In a throwback to the days of vaudeville and the picture palace, Nick Russoniello and the Golden Age Quartet reawaken the Independent’s past and celebrate the great Charlie Chaplin in a concert that combines classic film and live music. Including pieces from Golden Age greats and new compositions, the afternoon was part history lesson and all entertainment.
Before the cinema took over the realm of public entertainment, vaudeville shows reigned supreme. As Nick Russoniello puts it, Rudy Wiedoeft was a master of the saxophone including the silly tricks and sound effects the instrument could produce. Opening with “Sax-o-Phun” by Wiedoeft, Russoniello with support from Daniel Rojas on the piano demonstrated a laughter effect and a unique tapping or plopping kind of effect like the twang of a rubberband on an original 1920s saxophone.
When film was first introduced, live musicians used to accompany the screenings where they played whatever they felt most suited the situation. A little later, collections of music were released for these live musicians where the pieces were grouped by mood to help sort out which piece to play during which scene. Russoniello and Rojas were joined by Paul Stender on cello and Julia Russoniello on violin to play a selection of these mood pieces by Erno Rapee and his collection of gruesome, grotesque, Western, fire fight, and love excerpts. These pieces were understandably evocative and reference the conventions of film soundtracks made predictable over decades.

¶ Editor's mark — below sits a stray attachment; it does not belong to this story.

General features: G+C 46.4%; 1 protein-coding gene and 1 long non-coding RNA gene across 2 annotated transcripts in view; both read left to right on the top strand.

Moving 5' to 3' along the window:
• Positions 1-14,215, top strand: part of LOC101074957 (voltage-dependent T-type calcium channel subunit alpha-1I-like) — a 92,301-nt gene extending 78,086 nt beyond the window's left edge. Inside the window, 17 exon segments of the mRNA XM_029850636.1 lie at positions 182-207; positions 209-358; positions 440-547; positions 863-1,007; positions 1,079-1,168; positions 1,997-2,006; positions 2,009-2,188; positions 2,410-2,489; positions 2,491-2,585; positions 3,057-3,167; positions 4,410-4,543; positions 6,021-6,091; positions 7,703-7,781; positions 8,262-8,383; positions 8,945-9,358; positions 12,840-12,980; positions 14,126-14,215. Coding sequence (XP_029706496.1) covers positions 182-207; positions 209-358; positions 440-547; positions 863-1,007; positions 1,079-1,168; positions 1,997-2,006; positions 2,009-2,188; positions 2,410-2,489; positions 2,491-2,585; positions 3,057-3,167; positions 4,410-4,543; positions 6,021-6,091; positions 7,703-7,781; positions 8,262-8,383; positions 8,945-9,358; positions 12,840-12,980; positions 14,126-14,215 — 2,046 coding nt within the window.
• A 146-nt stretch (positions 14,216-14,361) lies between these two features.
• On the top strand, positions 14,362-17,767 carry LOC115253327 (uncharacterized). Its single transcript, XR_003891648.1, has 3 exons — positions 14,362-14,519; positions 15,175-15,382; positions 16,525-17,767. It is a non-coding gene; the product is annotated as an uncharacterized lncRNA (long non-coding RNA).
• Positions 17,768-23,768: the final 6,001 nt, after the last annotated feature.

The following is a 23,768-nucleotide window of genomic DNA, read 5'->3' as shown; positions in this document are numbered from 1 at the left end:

To demonstrate even further the relationship between early film and music, Russoniello organised for a screening of the first film clip ever shot in Australia in 1896 of a man roller-skating in front of a crowd to which Rojas improvised a piano accompaniment. In another first, the quartet played the first music that was ever composed for film by Camille Saint-Saens. The excerpt included the backing track for the opening credits and introduction as well as the first scene of the film L’Assassinat du Duc de Guise from 1908. Russoniello remarked on how cinematic and contemporary the piece feels over 100 years later with its suspenseful piano and rolling conversation between the strings and saxophone which generates many moods with sudden, dynamic changes.
The final two pieces of the first half continued the theme of early film and music with a piece composed by Charlie Chaplin for the Great Dictator titled “Falling Star”. This piece seems to twinkle with a clean and romantic saxophone that one could easily imagine playing on a nighttime walk under the stars. “Perihelion Rag” from 1980s Australia takes a turn from the other pieces but Stephen Cronin’s composition plays like a quick parlour tune with a jazzy beat undercut with occasional tango energy that fits right in to the concert.
For the finale, the quartet played the accompanying soundtrack to the Charlie Chaplin film the Immigrant as composed by Russoniello. The film sees Chaplin playing a man on a ship and then in America getting into various comic predicaments including winning a lot of money, giving it away to a beautiful woman, and then not having enough to impress another woman with lunch. Russoniello’s composition took in scenic soundscapes and more particular sound effects including Chaplin blowing his nose. After the first half of the concert exploring the history of film and music, to see and hear the effect of the combination of live period music and a classic of the silent silver screen was a pleasure.
There is something uniquely charming about the saxophone and the glitz of the cinema’s Golden Age that came wonderfully to life with Nick Russoniello and the Golden Age Quartet. From Rojas’s enthusiastic and affective style on the piano to the smooth sax and tense, tight strings, the quartet are appropriately splendid.
Echoes of the Picture Palace ran at the Independent Theatre on September 29th